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James Neill's suggestions
- Electronic materials: Attempt was made to convert some of the materials into electronic format and to present 2008 materials electronically:
- Scanned notes: The previous hard-copy notes (used as overheads) were scanned and are available on the shared psychology drive, along with all other related materials e.g., handouts - under Teaching/Units/4th year/7410/2008.
- ucspace and Wikiversity: These wiki-sites were used to present an organising structure, with additional notes and exercises in 2008 (e.g., downloadable data sets). Future units could build on these materials and/or use Moodle.
- Timetabling:Thu 9.30-12.30 and 12.30-3.30 for the first 7 weeks of Semester 2. Median attendance was approx. 18 for the first tutorial and 7 for the second tutorial, with approx. 3 to 5 students missing on average (attendance wasn't kept).
- Could it have been collapsed into one class? Borderline and the decision was to err on the side of safety since it was the first time James taught the class. With some more experience and planning, a similar-sized cohort could have been taught as one class in 7D4a, and this is worth planning towards, as an option.
- 6 or 7 tutorials?: 6 tutorials + 1 one review tutorial were conducted. This could have been taught as 6 tutorials. A review/recap was helpful, but did feel a bit like one class too many and attendance was lowest for this class. Alternatively, the 7th class (or the first class) could be dedicated somewhat to a specific skill e.g. lab report/thesis preparation.
- Consultation: The instructor should clarify his/her preferred consultation channels and out-of-class consultation availability to students at the beginning, and particularly towards the due date for the assessment. Normally this goes in the Unit Outline, except where a temporary instructor is used. Awareness of this need arose because at least one student indicated that he didn't receive a requested level of face-to-face support during the three days before the assignment was due.
- Write-ups: Example write-ups could continue to worked on and developed. Students really benefited from these and wanted more. Providing multiple sample write-ups of different types of ANOVAs would be ideal, and would also help to discourage over-reliance on a single approach. In-depth write-ups in downloadable word processing format were developed for t-test (partial) and one-way ANOVA (complete)); the aim was to use APA style headings for a lab report, with tables and figures etc.. In addition, checklists (e.g., Advanced ANOVA/Factorial ANOVA#Write-up could be further developed). The brief write-ups from previous years' handouts are a good starting point - note that there are some variations between the electronic versions of these (provided as part of the tutorial .doc handouts) and the tutorial overheads - these could be checked and made consistent.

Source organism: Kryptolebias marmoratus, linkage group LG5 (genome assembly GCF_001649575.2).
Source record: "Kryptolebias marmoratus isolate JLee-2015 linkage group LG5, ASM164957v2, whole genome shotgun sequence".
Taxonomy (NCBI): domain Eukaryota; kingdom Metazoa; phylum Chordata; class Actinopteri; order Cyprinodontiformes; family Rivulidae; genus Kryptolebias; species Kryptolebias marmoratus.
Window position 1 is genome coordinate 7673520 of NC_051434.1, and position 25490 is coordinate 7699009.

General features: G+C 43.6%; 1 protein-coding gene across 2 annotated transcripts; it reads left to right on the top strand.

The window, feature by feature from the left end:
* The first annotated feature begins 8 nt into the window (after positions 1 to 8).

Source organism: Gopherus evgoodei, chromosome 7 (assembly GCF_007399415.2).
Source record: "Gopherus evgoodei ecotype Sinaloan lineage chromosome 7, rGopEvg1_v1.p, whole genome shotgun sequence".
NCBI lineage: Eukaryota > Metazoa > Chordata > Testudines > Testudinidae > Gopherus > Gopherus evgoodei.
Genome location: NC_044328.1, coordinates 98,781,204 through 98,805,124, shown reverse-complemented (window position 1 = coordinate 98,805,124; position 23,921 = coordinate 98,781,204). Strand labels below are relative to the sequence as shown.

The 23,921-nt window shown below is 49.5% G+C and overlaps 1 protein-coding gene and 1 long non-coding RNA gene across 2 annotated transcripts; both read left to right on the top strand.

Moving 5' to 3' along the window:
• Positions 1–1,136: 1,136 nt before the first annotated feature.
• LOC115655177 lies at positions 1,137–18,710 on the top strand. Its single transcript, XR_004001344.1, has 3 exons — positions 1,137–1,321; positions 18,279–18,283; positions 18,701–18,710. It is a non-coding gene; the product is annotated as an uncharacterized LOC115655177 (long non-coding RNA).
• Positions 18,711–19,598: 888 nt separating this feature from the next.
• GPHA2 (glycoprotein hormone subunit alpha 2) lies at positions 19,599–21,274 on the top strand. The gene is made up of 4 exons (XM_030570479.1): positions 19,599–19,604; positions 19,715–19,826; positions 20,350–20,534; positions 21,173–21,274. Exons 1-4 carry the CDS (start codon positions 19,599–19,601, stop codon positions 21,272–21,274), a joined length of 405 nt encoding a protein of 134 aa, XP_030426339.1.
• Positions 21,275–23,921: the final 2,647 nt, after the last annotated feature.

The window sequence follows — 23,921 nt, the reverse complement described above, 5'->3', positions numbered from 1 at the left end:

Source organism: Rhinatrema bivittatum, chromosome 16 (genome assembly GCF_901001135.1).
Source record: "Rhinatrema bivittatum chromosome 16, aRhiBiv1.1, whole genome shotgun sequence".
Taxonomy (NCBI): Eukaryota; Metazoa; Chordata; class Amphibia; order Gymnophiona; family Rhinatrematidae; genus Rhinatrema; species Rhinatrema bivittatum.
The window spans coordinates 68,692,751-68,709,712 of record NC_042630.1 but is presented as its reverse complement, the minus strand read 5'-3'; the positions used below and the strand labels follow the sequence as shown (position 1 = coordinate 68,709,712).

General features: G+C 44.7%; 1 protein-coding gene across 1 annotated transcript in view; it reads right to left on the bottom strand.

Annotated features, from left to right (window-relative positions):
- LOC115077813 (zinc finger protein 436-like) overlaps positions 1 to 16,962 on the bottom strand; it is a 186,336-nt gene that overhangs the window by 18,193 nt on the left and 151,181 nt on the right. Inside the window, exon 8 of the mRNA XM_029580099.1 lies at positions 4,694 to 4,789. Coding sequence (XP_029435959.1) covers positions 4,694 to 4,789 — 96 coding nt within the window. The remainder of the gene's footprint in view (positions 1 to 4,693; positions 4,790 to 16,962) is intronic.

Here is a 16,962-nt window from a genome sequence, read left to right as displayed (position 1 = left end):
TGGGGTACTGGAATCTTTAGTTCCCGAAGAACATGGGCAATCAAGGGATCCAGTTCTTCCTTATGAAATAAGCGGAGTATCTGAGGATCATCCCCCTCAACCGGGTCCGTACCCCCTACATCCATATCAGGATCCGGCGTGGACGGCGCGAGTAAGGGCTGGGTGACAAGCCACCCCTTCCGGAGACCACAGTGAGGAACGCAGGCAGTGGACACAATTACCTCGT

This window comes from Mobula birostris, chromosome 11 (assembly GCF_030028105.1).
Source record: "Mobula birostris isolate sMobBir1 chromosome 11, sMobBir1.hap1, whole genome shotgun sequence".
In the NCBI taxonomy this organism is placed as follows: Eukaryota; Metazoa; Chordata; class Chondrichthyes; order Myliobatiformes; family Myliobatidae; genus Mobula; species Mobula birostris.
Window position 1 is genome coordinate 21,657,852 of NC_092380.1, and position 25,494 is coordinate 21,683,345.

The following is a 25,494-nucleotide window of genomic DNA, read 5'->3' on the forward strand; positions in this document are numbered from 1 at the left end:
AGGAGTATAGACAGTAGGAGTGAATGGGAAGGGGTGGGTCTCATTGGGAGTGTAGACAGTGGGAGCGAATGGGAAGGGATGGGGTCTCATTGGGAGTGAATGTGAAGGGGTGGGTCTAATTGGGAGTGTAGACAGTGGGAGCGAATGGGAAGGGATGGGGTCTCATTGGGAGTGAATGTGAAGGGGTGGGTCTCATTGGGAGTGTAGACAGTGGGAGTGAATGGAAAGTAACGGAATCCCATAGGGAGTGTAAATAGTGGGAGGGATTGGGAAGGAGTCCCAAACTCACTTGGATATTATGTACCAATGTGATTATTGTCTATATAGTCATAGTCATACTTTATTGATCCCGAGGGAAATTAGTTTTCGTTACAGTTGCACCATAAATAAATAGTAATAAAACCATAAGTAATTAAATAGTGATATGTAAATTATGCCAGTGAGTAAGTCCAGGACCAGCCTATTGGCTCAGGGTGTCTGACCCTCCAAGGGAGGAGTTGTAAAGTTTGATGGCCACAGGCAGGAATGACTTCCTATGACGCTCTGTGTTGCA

- Advanced ANOVA/Tutorials
- Handouts: Students liked having printable handouts available well ahead of each tutorial (the handouts from previous years were used and made available via ucspace).
- Break: Students liked to have a 10-min break during the 3-hour tutorials.
- Summary: Students generally seemed to like/benefit from a brief summary/wrap-up at the end.
- Whitley - didn't use/refer to this very much, but it is important that students have and read such a text.
- E-reserve - In addition or alternatively, e-Reserve resources for the unit could be enhanced. Wilkinson's (1999). Statistical methods in psychology journals: Guidelines and explanations was added to e-Reserve.
- Lab manual: It might have been somewhat confusing for students to have been prescribed Allen and Bennett as their SPSS lab manual, but for the temporary instructor to have preferred use of (and taught the classes from) an alternative text, Francis. On the other hand, at fourth year level, it is probably advisable that students should not become overly reliant on a single SPSS manual. In fact, my preferred approach would be that students also use a triumberant which also included Pallant's SPSS Survival Manual. However, note that the 3rd year Survey research and design in psychology will be using Allen and Bennett from 2009 onwards, so this will bring greater consistency/overlap from 2010 for this unit.
- Syntax: Students were largely unfamiliar with, and lacking in confidence use of, SPSS syntax. The efficiency and utility of syntax (particularly for large projects such as theses) was emphasised and most students subsequently became adept at using syntax - mainly because it was demo-ed consistently and encouraged. Development of this skill could be improved by teaching use of syntax during the preceding multiple regression component. Also note that rather than requesting SPSS output for lab report appendices, the accompanying data and syntax files were requested.